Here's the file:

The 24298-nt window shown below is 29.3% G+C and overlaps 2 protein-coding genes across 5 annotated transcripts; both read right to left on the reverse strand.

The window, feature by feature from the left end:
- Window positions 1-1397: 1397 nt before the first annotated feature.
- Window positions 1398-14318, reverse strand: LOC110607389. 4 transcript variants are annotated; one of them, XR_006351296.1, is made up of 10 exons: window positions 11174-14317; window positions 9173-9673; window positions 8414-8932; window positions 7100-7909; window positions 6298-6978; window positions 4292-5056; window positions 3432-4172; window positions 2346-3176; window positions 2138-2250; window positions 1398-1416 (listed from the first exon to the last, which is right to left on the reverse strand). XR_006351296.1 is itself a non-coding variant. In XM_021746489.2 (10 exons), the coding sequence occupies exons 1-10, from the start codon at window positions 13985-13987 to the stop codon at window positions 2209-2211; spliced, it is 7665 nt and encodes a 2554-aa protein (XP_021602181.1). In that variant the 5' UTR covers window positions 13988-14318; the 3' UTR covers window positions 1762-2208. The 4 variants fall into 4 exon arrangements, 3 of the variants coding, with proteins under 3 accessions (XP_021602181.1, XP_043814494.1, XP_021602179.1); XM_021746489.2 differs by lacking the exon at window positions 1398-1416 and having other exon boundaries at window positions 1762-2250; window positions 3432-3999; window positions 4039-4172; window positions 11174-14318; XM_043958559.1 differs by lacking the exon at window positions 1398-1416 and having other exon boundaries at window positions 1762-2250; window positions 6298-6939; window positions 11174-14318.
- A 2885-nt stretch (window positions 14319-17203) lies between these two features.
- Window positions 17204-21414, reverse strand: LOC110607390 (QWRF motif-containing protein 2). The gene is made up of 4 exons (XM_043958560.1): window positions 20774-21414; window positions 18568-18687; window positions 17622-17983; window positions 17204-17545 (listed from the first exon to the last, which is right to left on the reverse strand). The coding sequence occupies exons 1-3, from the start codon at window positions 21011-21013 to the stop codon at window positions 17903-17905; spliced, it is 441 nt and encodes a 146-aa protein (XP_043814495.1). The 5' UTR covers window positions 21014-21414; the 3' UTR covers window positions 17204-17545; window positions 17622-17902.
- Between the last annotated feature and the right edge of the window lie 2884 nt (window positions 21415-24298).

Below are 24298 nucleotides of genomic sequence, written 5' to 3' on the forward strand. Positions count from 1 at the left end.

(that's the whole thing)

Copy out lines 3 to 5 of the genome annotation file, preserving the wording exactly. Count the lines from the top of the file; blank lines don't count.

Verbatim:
- Window positions 1-1397: 1397 nt before the first annotated feature.
- Window positions 1398-14318, reverse strand: LOC110607389. 4 transcript variants are annotated; one of them, XR_006351296.1, is made up of 10 exons: window positions 11174-14317; window positions 9173-9673; window positions 8414-8932; window positions 7100-7909; window positions 6298-6978; window positions 4292-5056; window positions 3432-4172; window positions 2346-3176; window positions 2138-2250; window positions 1398-1416 (listed from the first exon to the last, which is right to left on the reverse strand). XR_006351296.1 is itself a non-coding variant. In XM_021746489.2 (10 exons), the coding sequence occupies exons 1-10, from the start codon at window positions 13985-13987 to the stop codon at window positions 2209-2211; spliced, it is 7665 nt and encodes a 2554-aa protein (XP_021602181.1). In that variant the 5' UTR covers window positions 13988-14318; the 3' UTR covers window positions 1762-2208. The 4 variants fall into 4 exon arrangements, 3 of the variants coding, with proteins under 3 accessions (XP_021602181.1, XP_043814494.1, XP_021602179.1); XM_021746489.2 differs by lacking the exon at window positions 1398-1416 and having other exon boundaries at window positions 1762-2250; window positions 3432-3999; window positions 4039-4172; window positions 11174-14318; XM_043958559.1 differs by lacking the exon at window positions 1398-1416 and having other exon boundaries at window positions 1762-2250; window positions 6298-6939; window positions 11174-14318.
- A 2885-nt stretch (window positions 14319-17203) lies between these two features.